One of the most buoyant genres in the watchmaking arena is the luxury integrated sports watch, going from strength to strength since the Royal Oak’s debut in 1972. Although Chopard appears to have been a latecomer to the scene with its 2019 Alpine Eagle, the roots of this watch can be traced to the late 1970s with a watch created by Karl-Friedrich Scheufele (now Chopard’s Co-President) known as the St. Moritz. The latest model to join the Alpine Eagle is this time-and-date model with a pine green dial and Chopard’s 01.01-C movement with chronometer certification. Parts of the proceeds from the sales of this watch will be donated to the Alpine Eagle Foundation.
From St. Moritz to Sustainability
Karl-Friedrich Scheufele’s design for the St. Moritz, a sporty-chic model with a showy baroque bezel, captured the hedonistic flamboyance of the 1980s and borrowed its name from the swank Swiss ski resort. Interestingly, the evolution of the St. Moritz is a three-generation story. The Alpine Eagle collection was reborn on the insistence of Karl-Fritz (Karl-Friedrich’s son) and his grandfather Karl. Rechristened and revamped from head to toe, the collection’s name is more congruent with the brand’s commitment to sustainable luxury – the brand now uses 100% ethical gold – and its support of the non-profit Alpine Eagle Foundation. One of the current projects is to reintroduce the white-tailed eagle around Lake Geneva.
Available with time-and-date, chronograph and tourbillon functions, as well as a high-frequency 8Hz model and luxurious versions dripping with gemstones, this 41mm Alpine Eagle flies in with a fresh pine green face and a 41mm Lucent Steel A223 case. Chopard’s proprietary Lucent Steel, developed with partner Voestalpine Böhler, is said to be 50% more resistant to abrasion, harder (223 Vickers) and more reflective and luminous (lucent) than conventional steel alloys and is made from 70% recycled material.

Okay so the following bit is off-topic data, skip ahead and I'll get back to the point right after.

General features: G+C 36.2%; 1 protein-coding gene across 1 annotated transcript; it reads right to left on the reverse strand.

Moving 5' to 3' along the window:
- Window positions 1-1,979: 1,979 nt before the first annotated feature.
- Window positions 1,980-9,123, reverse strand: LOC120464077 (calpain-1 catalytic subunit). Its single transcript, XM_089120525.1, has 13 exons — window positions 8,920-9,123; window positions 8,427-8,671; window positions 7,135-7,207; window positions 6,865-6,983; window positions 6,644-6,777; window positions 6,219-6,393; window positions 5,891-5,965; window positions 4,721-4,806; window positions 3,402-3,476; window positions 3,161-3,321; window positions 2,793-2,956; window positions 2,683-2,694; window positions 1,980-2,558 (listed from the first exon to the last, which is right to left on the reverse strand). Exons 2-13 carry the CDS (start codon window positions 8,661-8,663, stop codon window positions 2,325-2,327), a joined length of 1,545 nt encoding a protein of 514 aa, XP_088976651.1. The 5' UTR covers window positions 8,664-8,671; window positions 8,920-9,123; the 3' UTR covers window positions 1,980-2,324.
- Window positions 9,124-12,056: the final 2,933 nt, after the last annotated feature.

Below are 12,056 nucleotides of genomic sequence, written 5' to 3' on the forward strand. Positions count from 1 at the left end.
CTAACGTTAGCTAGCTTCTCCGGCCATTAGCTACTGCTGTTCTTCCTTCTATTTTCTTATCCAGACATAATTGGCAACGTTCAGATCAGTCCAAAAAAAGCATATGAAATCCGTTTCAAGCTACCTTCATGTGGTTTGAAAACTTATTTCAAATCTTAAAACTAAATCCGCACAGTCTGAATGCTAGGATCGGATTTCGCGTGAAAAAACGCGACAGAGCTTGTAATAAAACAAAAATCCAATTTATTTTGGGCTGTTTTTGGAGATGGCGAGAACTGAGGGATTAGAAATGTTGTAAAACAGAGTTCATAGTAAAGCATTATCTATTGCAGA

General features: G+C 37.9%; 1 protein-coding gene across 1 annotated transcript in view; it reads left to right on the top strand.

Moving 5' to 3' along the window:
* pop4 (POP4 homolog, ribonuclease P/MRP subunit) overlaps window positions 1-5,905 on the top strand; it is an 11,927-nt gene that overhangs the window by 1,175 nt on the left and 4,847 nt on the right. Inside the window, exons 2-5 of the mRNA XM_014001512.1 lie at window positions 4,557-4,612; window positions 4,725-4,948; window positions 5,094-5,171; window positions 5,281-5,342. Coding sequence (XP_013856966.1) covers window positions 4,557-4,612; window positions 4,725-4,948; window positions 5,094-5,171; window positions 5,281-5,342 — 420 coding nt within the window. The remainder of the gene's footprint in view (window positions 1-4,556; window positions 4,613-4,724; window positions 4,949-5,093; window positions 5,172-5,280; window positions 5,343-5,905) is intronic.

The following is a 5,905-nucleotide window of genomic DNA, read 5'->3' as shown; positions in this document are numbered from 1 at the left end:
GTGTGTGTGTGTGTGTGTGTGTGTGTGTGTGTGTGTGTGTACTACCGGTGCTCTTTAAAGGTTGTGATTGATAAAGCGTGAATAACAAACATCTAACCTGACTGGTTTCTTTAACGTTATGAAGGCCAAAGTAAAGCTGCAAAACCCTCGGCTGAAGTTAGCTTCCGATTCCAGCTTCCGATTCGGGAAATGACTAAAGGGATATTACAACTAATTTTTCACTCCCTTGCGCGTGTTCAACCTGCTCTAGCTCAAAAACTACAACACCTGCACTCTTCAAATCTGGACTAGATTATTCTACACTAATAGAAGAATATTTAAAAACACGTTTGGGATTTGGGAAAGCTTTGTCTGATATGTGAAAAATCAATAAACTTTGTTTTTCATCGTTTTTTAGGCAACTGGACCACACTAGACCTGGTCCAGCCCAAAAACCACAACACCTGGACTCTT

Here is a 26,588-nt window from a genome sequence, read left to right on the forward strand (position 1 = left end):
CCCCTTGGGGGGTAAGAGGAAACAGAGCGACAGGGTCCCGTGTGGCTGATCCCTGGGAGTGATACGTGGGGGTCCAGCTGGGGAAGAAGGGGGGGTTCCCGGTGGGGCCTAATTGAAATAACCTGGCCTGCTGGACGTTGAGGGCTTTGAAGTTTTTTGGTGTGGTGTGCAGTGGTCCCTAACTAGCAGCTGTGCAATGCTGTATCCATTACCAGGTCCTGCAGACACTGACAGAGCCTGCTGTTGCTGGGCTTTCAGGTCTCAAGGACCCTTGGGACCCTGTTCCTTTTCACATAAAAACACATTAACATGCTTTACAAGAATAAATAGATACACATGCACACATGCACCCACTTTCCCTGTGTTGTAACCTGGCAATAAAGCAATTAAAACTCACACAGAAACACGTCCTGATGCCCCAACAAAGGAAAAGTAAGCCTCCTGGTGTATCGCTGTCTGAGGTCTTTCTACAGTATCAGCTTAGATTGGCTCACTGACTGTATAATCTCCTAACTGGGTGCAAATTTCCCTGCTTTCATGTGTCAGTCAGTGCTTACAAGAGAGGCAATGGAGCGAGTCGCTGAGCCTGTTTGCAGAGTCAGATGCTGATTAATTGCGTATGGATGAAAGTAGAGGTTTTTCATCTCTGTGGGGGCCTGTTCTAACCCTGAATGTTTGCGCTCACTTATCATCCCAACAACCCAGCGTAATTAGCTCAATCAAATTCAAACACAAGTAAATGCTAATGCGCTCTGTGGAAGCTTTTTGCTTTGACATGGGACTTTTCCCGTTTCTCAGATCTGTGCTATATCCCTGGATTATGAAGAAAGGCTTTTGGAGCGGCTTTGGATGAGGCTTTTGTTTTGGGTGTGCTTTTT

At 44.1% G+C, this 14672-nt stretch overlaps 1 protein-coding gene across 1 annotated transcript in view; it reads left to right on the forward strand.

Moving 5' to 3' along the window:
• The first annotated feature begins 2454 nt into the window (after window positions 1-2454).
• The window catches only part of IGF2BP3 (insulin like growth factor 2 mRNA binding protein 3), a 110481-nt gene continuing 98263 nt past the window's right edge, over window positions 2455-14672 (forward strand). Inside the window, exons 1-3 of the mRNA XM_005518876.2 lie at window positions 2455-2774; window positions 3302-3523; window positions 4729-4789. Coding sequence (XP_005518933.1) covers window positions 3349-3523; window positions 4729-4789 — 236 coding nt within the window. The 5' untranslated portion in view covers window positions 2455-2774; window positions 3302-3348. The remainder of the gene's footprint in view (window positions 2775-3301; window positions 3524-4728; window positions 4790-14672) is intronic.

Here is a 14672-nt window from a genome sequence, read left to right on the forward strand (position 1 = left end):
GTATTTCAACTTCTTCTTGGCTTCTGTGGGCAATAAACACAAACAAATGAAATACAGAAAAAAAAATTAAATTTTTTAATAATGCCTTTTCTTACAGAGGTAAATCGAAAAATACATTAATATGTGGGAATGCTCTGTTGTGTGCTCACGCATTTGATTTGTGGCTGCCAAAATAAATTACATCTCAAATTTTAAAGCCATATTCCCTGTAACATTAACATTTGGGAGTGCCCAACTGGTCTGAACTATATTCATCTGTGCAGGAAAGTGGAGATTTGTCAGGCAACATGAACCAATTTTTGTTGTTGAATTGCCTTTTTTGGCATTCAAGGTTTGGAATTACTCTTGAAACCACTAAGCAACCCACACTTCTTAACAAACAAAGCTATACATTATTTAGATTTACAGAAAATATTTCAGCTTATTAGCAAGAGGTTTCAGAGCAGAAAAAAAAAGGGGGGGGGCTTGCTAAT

Mounted on top of the tonneau-shaped case, with vertically brushed surfaces and bright polished chamfers, is the round bezel with eight aligned screws, a design feature recuperated from the original St. Moritz. With a height of 9.7mm, the case is not what could be described as ‘ultra-thin’ but lean enough. Protected by crown guards, the 7mm screw-down crown with its engraved compass rose ensures the 100m water-resistance of the case, and the three-link bracelet flows seamlessly into the case. Both the tonneau-shaped case and the highly polished central link on the bracelet are also throwbacks to the St. Moritz.
Inspired by the forests carpeting the Alpine biotope, the pine green dial of the Alpine Eagle features the characteristic striated pattern to suggest the iris of an eagle’s eye. Using a brass blank stamped with an irregular sunburst pattern with a pine green PVD treatment, the striations radiate from the centre. Rhodium-plated Roman numerals and hour markers are applied to the dial and treated with Grade X1 Super-Luminova, like the baton-style hour and minute hands. The signature eagle feather acting as a counterweight can be seen on the central seconds hand, and the date is perched a 4:30 with a green background and light green numerals to match the inscriptions ‘Chopard’ and ‘Chronometer’ at noon and the peripheral minutes track. A glareproofed scratch-resistant sapphire crystal protects the dial.
The Chopard Alpine Eagle is powered by an in-house automatic movement – calibre Chopard 01.01-C – with a frequency of 28,000vph, a stop-seconds function and a 60-hour power reserve. The movement is a COSC-certified chronometer.
Availability & Price
As mentioned, a percentage of the proceeds of the sale of the watch will go to the Alpine Eagle Foundation. Last June, the foundation released the first eaglet and hopes to release more than 80 white-tailed eagles on the shores of Lake Geneva over the next eight years.
The Alpine Eagle in Lucent Steel is not a limited edition and will retail for EUR 16,100. There is also an 18k ethical rose gold model, retailing for EUR 55,400. For more information, please visit Chopard.com.